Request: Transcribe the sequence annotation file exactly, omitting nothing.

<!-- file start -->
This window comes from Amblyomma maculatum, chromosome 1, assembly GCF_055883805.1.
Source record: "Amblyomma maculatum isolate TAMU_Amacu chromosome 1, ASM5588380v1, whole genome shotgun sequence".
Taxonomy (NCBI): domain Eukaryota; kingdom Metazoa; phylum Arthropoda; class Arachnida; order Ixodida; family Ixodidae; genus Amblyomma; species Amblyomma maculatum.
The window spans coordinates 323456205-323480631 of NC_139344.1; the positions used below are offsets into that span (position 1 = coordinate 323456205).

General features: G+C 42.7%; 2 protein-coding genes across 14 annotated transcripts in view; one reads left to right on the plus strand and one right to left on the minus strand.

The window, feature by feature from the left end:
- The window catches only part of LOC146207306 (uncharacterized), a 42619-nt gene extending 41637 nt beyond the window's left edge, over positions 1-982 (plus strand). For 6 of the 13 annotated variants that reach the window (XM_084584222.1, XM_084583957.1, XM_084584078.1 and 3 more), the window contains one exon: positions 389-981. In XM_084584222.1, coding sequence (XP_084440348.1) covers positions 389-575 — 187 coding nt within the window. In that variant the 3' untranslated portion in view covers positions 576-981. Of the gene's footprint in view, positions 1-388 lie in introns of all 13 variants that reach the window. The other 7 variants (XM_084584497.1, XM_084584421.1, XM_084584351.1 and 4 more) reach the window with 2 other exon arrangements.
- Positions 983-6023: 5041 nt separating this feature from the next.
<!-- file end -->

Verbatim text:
This window comes from Amblyomma maculatum, chromosome 1, assembly GCF_055883805.1.
Source record: "Amblyomma maculatum isolate TAMU_Amacu chromosome 1, ASM5588380v1, whole genome shotgun sequence".
Taxonomy (NCBI): domain Eukaryota; kingdom Metazoa; phylum Arthropoda; class Arachnida; order Ixodida; family Ixodidae; genus Amblyomma; species Amblyomma maculatum.
The window spans coordinates 323456205-323480631 of NC_139344.1; the positions used below are offsets into that span (position 1 = coordinate 323456205).

General features: G+C 42.7%; 2 protein-coding genes across 14 annotated transcripts in view; one reads left to right on the plus strand and one right to left on the minus strand.

The window, feature by feature from the left end:
- The window catches only part of LOC146207306 (uncharacterized), a 42619-nt gene extending 41637 nt beyond the window's left edge, over positions 1-982 (plus strand). For 6 of the 13 annotated variants that reach the window (XM_084584222.1, XM_084583957.1, XM_084584078.1 and 3 more), the window contains one exon: positions 389-981. In XM_084584222.1, coding sequence (XP_084440348.1) covers positions 389-575 — 187 coding nt within the window. In that variant the 3' untranslated portion in view covers positions 576-981. Of the gene's footprint in view, positions 1-388 lie in introns of all 13 variants that reach the window. The other 7 variants (XM_084584497.1, XM_084584421.1, XM_084584351.1 and 4 more) reach the window with 2 other exon arrangements.
- Positions 983-6023: 5041 nt separating this feature from the next.